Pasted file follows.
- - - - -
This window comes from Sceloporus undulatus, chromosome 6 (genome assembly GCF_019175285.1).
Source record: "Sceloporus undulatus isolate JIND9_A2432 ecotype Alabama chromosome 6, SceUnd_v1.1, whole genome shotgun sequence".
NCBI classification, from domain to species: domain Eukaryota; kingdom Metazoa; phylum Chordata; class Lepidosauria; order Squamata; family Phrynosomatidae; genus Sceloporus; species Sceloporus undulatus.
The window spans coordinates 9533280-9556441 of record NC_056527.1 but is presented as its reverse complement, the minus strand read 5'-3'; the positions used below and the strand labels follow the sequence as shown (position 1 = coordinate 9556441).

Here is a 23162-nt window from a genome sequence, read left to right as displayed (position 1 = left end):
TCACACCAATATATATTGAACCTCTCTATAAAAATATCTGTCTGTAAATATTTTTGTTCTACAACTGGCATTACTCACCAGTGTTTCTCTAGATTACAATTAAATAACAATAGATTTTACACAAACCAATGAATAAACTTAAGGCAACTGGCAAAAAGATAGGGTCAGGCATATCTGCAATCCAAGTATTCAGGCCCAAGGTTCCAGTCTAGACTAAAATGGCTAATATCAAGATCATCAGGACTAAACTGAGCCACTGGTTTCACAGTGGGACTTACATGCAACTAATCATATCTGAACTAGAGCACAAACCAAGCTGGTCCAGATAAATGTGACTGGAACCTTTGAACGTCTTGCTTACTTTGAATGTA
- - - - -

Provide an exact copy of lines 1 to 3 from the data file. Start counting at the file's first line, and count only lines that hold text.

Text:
This window comes from Sceloporus undulatus, chromosome 6 (genome assembly GCF_019175285.1).
Source record: "Sceloporus undulatus isolate JIND9_A2432 ecotype Alabama chromosome 6, SceUnd_v1.1, whole genome shotgun sequence".
NCBI classification, from domain to species: domain Eukaryota; kingdom Metazoa; phylum Chordata; class Lepidosauria; order Squamata; family Phrynosomatidae; genus Sceloporus; species Sceloporus undulatus.